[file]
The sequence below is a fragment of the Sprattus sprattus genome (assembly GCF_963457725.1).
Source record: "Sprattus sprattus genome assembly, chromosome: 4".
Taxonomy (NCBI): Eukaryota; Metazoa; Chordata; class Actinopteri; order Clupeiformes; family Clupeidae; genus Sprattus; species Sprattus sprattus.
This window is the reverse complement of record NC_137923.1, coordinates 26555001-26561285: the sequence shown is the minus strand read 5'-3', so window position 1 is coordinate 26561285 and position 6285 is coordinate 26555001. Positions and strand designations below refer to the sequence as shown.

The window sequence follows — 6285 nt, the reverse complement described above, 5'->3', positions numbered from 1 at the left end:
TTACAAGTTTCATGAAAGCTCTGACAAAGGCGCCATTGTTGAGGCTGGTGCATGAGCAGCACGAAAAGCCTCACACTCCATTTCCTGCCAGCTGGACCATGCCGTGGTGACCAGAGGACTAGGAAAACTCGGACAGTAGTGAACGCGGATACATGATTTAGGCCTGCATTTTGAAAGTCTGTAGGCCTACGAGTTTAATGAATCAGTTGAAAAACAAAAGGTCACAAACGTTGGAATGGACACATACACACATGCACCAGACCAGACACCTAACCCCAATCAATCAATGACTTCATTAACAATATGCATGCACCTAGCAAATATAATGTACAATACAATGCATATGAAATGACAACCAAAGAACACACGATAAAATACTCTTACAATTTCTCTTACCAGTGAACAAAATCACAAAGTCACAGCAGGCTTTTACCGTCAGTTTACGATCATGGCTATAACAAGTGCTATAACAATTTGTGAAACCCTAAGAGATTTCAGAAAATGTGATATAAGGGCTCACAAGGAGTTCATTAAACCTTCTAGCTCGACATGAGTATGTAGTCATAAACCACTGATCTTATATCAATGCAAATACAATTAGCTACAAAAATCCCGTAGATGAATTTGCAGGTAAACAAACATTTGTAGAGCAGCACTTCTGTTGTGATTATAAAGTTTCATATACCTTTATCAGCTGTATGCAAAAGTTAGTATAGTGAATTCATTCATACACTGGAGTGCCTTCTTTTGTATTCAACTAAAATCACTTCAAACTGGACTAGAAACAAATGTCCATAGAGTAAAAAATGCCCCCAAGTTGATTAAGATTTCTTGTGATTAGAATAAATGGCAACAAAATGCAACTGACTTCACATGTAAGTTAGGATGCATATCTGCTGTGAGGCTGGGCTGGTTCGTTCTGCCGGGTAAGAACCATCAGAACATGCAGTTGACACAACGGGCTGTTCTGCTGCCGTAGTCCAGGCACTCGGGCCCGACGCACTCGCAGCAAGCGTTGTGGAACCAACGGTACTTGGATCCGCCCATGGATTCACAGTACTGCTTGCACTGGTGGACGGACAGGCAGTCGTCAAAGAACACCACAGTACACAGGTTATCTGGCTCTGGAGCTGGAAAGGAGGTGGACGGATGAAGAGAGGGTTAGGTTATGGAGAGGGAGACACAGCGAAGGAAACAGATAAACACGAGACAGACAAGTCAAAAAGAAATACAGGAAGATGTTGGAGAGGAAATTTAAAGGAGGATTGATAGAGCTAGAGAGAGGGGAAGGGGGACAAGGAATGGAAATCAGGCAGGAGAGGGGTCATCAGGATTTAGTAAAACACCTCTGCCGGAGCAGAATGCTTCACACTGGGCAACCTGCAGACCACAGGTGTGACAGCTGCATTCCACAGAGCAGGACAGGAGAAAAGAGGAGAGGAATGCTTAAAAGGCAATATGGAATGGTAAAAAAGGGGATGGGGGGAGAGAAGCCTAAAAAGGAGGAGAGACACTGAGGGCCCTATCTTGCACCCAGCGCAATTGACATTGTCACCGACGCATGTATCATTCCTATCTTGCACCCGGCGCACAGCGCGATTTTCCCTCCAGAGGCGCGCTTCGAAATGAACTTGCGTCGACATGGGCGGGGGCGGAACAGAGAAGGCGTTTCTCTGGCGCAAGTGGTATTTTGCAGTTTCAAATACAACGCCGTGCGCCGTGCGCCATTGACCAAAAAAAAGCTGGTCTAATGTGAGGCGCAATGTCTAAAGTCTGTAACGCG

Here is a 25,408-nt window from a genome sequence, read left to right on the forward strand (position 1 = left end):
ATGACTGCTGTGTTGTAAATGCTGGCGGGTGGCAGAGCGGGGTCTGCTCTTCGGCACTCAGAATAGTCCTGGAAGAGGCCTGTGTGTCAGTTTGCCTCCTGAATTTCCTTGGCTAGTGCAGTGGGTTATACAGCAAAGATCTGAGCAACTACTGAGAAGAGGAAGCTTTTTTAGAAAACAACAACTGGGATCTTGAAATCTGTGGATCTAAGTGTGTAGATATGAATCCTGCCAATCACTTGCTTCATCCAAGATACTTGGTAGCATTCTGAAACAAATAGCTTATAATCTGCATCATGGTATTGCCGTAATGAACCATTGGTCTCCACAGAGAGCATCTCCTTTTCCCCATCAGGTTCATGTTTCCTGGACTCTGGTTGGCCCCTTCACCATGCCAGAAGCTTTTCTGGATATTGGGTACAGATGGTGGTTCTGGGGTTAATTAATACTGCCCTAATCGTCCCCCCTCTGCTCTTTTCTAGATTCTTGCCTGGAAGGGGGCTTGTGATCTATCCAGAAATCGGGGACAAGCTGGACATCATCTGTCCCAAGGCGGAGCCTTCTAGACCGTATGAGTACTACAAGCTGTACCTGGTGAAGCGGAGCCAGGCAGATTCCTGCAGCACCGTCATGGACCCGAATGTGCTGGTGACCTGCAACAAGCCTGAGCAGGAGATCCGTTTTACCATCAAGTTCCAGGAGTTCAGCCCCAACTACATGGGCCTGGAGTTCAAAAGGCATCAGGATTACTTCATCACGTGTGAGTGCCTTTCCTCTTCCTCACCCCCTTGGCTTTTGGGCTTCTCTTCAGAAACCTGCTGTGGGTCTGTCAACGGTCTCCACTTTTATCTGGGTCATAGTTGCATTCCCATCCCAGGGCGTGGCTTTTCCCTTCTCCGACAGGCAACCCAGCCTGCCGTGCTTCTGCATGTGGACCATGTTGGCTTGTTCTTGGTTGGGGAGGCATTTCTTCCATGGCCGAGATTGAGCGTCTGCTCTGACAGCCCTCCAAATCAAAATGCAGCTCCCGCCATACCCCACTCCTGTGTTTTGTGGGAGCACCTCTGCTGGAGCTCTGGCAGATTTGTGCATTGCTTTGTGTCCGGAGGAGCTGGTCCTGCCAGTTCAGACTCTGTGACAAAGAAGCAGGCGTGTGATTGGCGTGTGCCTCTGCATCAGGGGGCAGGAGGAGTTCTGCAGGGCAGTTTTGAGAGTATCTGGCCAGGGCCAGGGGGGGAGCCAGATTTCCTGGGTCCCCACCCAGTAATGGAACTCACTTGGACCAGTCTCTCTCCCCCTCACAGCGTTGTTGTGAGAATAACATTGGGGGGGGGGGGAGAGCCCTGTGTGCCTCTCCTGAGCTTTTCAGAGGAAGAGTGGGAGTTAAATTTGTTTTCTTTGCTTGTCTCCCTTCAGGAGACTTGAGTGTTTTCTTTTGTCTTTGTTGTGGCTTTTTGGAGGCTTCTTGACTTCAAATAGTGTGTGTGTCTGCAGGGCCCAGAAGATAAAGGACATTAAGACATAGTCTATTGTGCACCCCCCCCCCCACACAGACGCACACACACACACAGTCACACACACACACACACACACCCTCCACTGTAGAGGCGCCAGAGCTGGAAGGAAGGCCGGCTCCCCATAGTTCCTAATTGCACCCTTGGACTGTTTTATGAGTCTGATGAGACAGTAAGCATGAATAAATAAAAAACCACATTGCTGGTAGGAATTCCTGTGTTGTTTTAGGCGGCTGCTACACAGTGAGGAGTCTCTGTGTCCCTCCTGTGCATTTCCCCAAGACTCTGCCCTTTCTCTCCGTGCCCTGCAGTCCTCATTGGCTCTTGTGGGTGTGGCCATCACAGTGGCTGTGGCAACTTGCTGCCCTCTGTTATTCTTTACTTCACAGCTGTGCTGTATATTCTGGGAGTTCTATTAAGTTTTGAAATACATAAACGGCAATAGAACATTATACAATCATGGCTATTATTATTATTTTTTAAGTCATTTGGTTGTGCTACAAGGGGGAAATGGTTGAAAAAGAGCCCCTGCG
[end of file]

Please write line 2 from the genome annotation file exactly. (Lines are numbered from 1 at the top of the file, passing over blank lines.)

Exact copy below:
Source record: "Sprattus sprattus genome assembly, chromosome: 4".